Our study will be far ranging from prehistoric times to the present.
    Those interested in the "psychology of cultures" will be able to
    explore the rise and fall of civilizations through the lens of how
    specific civilizations cultivated, inculcated or destroyed their own
    or neighboring cultures. Topics might include: the U.S. Government's
    attempts in the late 19th and early 20th centuries to deprive Native
    American nations of their cultural identity or the concept of the
    "melting pot" as an attempt by the predominate Anglo-European
    culture to eliminate or at least subvert cultural elements brought
    to this country from other locations on the globe; exploration of
    the concept of "new is better", its history and consequences for
    traditions and cultural materials.

    Psychological, historical and archaeological topics might include:
    Studies of the destruction of significant cultural materials and
    artifacts, (i.e., the library at Alexandria, Egypt; the attempted
    defacement of the Mona Lisa; the recent bombing of the Gallery and
    Archives in Italy), or the preservation of the same, (such as the
    removal of tombs from the valley of the Nile prior to the building
    of the Aswan Dam, the major international effort to counter the
    effects on cultural materials of the 1967 floods in Florence and
    Venice, Italy, and the more recent restoration of the Sistine Chapel
    murals in Italy).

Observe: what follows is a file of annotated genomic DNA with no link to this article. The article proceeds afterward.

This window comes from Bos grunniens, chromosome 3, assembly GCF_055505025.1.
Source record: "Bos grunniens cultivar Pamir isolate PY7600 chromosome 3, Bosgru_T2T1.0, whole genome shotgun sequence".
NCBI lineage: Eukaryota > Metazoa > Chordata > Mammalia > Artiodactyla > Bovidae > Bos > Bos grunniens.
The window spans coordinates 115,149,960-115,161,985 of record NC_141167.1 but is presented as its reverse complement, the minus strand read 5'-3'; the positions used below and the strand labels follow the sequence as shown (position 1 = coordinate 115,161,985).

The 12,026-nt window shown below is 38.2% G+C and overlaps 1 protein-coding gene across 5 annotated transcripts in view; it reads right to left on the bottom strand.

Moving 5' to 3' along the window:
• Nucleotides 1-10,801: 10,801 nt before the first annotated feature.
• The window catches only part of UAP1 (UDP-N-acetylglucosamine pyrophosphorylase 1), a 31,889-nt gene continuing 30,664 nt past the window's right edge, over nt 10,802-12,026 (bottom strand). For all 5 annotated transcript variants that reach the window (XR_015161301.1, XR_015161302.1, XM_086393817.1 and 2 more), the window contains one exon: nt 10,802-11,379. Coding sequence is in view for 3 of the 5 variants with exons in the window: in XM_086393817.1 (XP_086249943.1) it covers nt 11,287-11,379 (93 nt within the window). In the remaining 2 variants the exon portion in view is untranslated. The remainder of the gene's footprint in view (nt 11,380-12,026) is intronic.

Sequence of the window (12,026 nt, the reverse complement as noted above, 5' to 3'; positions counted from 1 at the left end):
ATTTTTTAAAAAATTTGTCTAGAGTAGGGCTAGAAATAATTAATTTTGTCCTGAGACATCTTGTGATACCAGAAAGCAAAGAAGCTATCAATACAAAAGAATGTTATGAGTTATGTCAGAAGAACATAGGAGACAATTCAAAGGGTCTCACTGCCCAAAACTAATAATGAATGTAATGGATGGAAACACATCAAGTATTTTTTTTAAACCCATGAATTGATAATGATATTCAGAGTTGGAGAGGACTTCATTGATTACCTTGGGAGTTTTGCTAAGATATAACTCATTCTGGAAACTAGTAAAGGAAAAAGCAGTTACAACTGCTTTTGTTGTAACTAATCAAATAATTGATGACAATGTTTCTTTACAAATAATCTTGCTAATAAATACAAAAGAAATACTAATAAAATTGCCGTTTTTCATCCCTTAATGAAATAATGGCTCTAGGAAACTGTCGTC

There will be a strong component of hands on preservation skills
    development and the ethics of conservation/preservation/restoration
    of cultural materials. This aspect of the program will be of
    interest to students interested in materials science.  The program
    will also include instruction on how to procure (for preservation)
    the intangibles of past cultures both through the study of
    artifactual remains and individual and corporate memories of peoples
    and institutions (oral history, archival and library science, etc.).

    Some disciplines and subject areas that may be represented by this
    program are: Anthropology, archeaology, architecture and the
    historic preservation movement, art conservation, chemistry and
    organic chemistry, computer science, culture studies, ethnic
    studies, history, information and library science (specifically
    research in primary documentation), materials science, Native
    American studies, paper conservation, philosophy, physics, social
    psychology, and sociology.

    The potential for partial program support through grants is high
    from government and non-governmental sources.  Faculty salaries are
    potential matching funds for proposals seeking funding for guest
    lecturers, field trips, conferences and conservator consultants for
    workshops in hands on preservation.

Randolph Stilson
The Evergreen State College
Olympia, Wa. 98505

                  Conservation DistList Instance 7:87
                   Distributed: Friday, June 3, 1994
                        Message Id: cdl-7-87-009
Received on Sunday, 29 May, 1994

[Search all CoOL documents]